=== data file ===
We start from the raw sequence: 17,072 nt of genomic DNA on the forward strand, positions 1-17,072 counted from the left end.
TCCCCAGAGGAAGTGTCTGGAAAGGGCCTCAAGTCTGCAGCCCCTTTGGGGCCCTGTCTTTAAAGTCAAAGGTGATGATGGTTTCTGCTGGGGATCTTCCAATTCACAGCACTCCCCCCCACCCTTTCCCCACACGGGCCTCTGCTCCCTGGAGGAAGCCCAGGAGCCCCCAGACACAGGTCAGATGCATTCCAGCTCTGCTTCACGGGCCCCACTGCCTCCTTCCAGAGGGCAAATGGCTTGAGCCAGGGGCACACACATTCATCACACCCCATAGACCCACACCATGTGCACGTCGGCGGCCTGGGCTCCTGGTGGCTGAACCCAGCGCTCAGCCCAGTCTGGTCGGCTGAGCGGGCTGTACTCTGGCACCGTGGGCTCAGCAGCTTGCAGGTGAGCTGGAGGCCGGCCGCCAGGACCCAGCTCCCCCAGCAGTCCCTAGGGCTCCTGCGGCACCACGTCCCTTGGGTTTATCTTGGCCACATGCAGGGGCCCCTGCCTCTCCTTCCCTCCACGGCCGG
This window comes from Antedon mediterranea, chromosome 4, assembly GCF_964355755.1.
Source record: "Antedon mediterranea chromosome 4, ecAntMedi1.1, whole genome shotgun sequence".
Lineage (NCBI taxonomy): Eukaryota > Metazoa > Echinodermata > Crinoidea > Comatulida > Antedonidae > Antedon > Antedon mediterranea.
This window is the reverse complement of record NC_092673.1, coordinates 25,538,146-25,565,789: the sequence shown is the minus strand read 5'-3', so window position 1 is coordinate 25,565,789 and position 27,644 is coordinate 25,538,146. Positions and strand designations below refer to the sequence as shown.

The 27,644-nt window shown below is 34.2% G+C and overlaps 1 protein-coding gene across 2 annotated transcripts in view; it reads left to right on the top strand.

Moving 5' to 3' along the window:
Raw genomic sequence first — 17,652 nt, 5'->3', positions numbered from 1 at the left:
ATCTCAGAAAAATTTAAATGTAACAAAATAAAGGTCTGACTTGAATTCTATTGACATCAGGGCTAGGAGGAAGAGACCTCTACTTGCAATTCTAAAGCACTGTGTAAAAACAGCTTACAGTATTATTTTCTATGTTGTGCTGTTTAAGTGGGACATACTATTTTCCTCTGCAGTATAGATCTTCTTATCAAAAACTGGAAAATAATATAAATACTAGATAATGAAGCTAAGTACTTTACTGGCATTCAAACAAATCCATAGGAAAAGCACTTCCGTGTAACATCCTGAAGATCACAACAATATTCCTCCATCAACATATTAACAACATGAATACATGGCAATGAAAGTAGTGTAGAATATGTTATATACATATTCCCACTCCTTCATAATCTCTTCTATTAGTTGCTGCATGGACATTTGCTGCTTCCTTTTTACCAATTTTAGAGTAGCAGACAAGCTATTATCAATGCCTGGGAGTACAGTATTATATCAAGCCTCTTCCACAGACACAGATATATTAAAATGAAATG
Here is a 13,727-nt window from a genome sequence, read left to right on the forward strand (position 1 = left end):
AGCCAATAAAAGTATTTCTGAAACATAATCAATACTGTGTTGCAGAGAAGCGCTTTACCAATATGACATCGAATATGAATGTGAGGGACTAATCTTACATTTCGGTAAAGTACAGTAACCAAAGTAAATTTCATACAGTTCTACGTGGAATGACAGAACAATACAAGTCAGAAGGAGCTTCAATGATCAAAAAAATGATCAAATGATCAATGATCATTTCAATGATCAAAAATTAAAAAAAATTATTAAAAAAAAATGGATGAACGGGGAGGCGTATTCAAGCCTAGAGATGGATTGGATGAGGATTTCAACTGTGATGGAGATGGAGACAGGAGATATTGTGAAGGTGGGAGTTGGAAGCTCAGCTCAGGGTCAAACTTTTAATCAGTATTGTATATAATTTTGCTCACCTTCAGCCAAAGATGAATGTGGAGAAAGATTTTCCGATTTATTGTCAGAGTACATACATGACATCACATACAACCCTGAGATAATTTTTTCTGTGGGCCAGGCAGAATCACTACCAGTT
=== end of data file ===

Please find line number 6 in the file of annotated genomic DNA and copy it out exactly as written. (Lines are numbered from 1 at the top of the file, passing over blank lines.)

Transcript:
This window is the reverse complement of record NC_092673.1, coordinates 25,538,146-25,565,789: the sequence shown is the minus strand read 5'-3', so window position 1 is coordinate 25,565,789 and position 27,644 is coordinate 25,538,146. Positions and strand designations below refer to the sequence as shown.